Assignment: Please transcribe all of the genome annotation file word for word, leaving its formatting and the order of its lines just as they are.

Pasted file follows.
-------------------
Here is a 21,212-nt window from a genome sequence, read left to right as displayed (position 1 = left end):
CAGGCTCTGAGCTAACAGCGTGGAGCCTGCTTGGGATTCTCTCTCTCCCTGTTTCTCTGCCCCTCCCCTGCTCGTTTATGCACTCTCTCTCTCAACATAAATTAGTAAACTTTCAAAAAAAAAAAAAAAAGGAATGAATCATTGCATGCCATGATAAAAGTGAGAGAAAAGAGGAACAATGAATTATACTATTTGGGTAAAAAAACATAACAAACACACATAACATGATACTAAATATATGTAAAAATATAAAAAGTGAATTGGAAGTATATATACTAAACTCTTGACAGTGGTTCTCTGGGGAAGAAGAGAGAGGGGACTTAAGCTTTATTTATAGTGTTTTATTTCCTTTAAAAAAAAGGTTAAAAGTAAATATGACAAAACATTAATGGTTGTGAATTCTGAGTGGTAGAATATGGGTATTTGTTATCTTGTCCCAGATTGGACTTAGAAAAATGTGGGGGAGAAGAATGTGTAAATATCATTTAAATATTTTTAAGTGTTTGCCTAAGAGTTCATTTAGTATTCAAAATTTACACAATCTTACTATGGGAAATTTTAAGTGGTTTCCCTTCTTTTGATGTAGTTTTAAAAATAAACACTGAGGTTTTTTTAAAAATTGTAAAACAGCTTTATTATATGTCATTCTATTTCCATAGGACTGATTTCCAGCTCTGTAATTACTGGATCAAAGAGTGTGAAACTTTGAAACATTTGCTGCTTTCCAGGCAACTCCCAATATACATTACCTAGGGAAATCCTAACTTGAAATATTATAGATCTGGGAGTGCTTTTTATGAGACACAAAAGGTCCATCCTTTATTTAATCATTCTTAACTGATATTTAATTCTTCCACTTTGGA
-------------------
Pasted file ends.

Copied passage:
Here is a 21,212-nt window from a genome sequence, read left to right as displayed (position 1 = left end):
CAGGCTCTGAGCTAACAGCGTGGAGCCTGCTTGGGATTCTCTCTCTCCCTGTTTCTCTGCCCCTCCCCTGCTCGTTTATGCACTCTCTCTCTCAACATAAATTAGTAAACTTTCAAAAAAAAAAAAAAAAGGAATGAATCATTGCATGCCATGATAAAAGTGAGAGAAAAGAGGAACAATGAATTATACTATTTGGGTAAAAAAACATAACAAACACACATAACATGATACTAAATATATGTAAAAATATAAAAAGTGAATTGGAAGTATATATACTAAACTCTTGACAGTGGTTCTCTGGGGAAGAAGAGAGAGGGGACTTAAGCTTTATTTATAGTGTTTTATTTCCTTTAAAAAAAAGGTTAAAAGTAAATATGACAAAACATTAATGGTTGTGAATTCTGAGTGGTAGAATATGGGTATTTGTTATCTTGTCCCAGATTGGACTTAGAAAAATGTGGGGGAGAAGAATGTGTAAATATCATTTAAATATTTTTAAGTGTTTGCCTAAGAGTTCATTTAGTATTCAAAATTTACACAATCTTACTATGGGAAATTTTAAGTGGTTTCCCTTCTTTTGATGTAGTTTTAAAAATAAACACTGAGGTTTTTTTAAAAATTGTAAAACAGCTTTATTATATGTCATTCTATTTCCATAGGACTGATTTCCAGCTCTGTAATTACTGGATCAAAGAGTGTGAAACTTTGAAACATTTGCTGCTTTCCAGGCAACTCCCAATATACATTACCTAGGGAAATCCTAACTTGAAATATTATAGATCTGGGAGTGCTTTTTATGAGACACAAAAGGTCCATCCTTTATTTAATCATTCTTAACTGATATTTAATTCTTCCACTTTGGA